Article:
Oil Rises After Libya Shuts Largest Field and Demand Perks Up
A man paddles a boat as a Petroleo Brasileiro SA (Petrobras) oil rig stands under construction beyond gantry cranes at the Verolme shipyard near Angra dos Reis, Brazil. (Photographer: Dado Galdieri/Bloomberg)

Oil Rises After Libya Shuts Largest Field and Demand Perks Up

(Bloomberg) -- Oil rose in a late rally ahead of inventory data on Wednesday and after Libya once again closed its top oil field shortly after reopening.

Crude traded for a loss for most of the session as the market grapples with a surplus of fuels, most notably diesel. But demand optimism got a boost when New Jersey lifted its stay-at-home order and increased gathering limits. New York’s Westchester and Rockland counties entered the second phase of reopening Tuesday, while Long Island is set to do so on Wednesday, and New York City reached a milestone on testing.

In the latest set of preliminary data on implied demand from the Energy Information Administration, gasoline consumption in the U.S. advanced for a second week, while distillates, including diesel, took a step backward. Usage of those fuels is about 20% below year-ago levels while jet fuel consumption is down much more, almost 80%.

“API and EIA anticipation were the drivers” of the rally, said Tom Finlon of Houston,-based GF International, referring to oil’s rally late in the session to close near $39 a barrel.

Refineries -- particularly in Europe and the U.S. -- are trying to make as little jet fuel as possible because demand from the aviation industry still remains far below where it was before the pandemic struck. And that means producing more diesel. Similarly, refineries cannot meet a recovery in gasoline consumption without boosting their overall processing rates -- and that too brings more diesel.

Crude has rebounded since dropping below zero in April as output cuts by the OPEC+ producer alliance reduced a global glut and demand picked up following the easing of lockdown restrictions in some countries. However, with a surplus of fuels swamping the market, Goldman Sachs Group Inc. has turned bearish on oil in the short term due to poor returns from refining.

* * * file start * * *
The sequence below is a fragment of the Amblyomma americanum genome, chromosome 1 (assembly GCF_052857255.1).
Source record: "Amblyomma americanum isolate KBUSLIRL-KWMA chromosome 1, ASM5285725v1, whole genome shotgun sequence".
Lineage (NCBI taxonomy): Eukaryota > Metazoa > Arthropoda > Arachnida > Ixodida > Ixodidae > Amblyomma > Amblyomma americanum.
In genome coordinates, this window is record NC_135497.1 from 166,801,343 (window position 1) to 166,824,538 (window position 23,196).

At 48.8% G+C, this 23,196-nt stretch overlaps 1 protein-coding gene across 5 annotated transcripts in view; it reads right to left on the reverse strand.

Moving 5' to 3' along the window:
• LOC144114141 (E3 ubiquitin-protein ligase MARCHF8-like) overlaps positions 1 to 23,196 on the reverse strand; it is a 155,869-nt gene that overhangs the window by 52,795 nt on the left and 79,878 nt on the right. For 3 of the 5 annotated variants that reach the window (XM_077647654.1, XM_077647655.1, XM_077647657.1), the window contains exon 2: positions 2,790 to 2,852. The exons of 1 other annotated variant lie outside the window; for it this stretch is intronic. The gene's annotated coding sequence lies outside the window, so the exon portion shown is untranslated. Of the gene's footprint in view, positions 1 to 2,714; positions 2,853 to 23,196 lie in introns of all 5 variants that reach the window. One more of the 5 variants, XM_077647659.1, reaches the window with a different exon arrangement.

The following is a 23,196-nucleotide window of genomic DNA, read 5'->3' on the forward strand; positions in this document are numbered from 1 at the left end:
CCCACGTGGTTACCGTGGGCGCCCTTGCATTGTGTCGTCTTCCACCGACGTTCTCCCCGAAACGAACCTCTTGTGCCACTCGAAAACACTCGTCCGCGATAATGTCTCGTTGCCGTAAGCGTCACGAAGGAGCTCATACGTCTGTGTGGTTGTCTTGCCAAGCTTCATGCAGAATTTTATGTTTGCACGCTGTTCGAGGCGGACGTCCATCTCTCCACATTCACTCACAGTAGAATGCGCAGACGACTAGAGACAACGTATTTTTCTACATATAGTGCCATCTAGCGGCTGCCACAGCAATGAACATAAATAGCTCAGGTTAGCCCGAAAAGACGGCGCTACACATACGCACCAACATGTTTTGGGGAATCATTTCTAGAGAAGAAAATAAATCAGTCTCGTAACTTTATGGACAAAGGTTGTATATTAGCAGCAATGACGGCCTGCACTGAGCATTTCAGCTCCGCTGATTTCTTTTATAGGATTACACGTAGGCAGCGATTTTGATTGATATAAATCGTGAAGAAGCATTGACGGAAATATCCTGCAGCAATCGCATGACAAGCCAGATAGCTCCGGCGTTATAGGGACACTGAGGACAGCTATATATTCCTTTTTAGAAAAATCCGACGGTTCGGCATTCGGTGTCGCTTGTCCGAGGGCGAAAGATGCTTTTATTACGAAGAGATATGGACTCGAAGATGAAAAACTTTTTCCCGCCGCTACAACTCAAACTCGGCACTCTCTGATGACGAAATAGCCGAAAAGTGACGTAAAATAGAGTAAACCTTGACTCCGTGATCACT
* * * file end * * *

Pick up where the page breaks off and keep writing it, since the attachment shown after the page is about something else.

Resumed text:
Oil Rises After Libya Shuts Largest Field and Demand Perks Up

“The weight of the relative value of distillate is slowing a price advance,” said Finlon.

The American Petroleum Institute reported that U.S. crude inventories rose by 8.42 million barrels the week ended June 5, according to people familiar. If the Energy Information Administration confirms the build it will be the biggest expansion since late April. The industry organization also said that distillate supplies rose 4.27 million barrels.

  • West Texas Intermediate for July delivery rose 75 cents to settle at $38.94 a barrel.
  • Brent for August settlement gained 38 cents to close at $41.18.

Earlier, Saudi Arabia decided to end additional supply curbs this month, and that means the cartel’s total supply reduction this month of almost 11 million barrels a day will taper gradually in the coming months.

Iraq has asked some Asian refiners to consider forgoing prompt shipments of its Basrah crude, raising speculation that OPEC’s second-biggest producer is trying to comply with pledged output cuts. The country and some others were recently pulled up by Saudi Arabia and Russia for pumping above their quotas.

Other oil-market news
  • Chesapeake Energy Corp. is preparing a potential bankruptcy filing that could hand control of one of the leading lights of the U.S. shale revolution to senior lenders, according to people with knowledge of the matter.
  • In an interview, Shell CEO Ben van Beurden insists he doesn’t run an oil company any more.
  • Ian Taylor, the trader who helped shape the modern oil market by transforming a small Dutch fuel merchant called Vitol Group into one of the world’s biggest commodity houses, has died.

©2020 Bloomberg L.P.

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